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OAPEN-UK Final Report: A Five-Year Study into Open Access Monograph Publishing in the Humanities and Social Sciences

Posted in E-Books, Open Access, Publishing, Reports and White Papers, Scholarly Books on February 1st, 2016

OAPEN-UK has released OAPEN-UK Final Report: A Five-Year Study into Open Access Monograph Publishing in the Humanities and Social Sciences .

Here's an excerpt from the announcement:

Examining the attitudes and perceptions of funders, researchers, publishers, learned societies, universities and libraries, our study reiterated the deep strength of feeling and connectedness that each group has with the monograph, especially in terms of identity and reputation. It also found that while many think open access is a good idea in principle, there is uncertainty about how easy it would be to implement the necessary policies and systems to support OA monographs.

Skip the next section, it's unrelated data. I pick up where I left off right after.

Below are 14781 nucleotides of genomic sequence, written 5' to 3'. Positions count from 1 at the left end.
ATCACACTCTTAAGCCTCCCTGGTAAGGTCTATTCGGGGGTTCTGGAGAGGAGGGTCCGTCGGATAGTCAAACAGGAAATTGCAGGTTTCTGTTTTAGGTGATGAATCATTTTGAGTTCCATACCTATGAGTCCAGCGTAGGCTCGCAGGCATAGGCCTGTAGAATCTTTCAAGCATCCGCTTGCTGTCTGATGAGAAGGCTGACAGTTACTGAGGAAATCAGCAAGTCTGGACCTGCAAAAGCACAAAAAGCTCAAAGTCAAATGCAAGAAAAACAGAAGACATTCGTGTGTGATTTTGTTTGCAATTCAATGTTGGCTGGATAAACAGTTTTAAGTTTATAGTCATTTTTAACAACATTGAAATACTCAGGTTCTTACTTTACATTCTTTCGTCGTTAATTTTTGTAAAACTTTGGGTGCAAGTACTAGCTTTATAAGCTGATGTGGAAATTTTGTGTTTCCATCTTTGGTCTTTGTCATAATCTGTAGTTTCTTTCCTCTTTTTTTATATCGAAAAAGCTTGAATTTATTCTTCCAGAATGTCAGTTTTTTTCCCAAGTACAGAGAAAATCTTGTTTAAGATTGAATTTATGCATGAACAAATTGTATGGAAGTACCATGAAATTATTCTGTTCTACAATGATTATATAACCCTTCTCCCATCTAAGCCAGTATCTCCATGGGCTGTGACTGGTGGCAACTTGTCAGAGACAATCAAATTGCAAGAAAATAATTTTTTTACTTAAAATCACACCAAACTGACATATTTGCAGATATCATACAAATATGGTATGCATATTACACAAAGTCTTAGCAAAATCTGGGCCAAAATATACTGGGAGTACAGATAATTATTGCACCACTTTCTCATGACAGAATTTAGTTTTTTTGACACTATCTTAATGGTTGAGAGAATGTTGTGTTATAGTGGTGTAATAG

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"E-book Use and Value in the Humanities: Scholars’ Practices and Expectations"

Posted in E-Books, Electronic Resources on September 30th, 2015

Tina E. Chrzastowski and Lynn N. Wiley have published "E-book Use and Value in the Humanities: Scholars' Practices and Expectations" in Library Resources & Technical Services.

Here's an excerpt:

The data showed a split in acceptance of electronic versus print. The data also show that although humanists may lag behind other disciplines in incorporating e-books into their research, they believe e-book availability and use will increase. . . . The e-book format is appreciated, but scholars may also want the full text along with the print because of the varied types of reading employed by humanities scholars.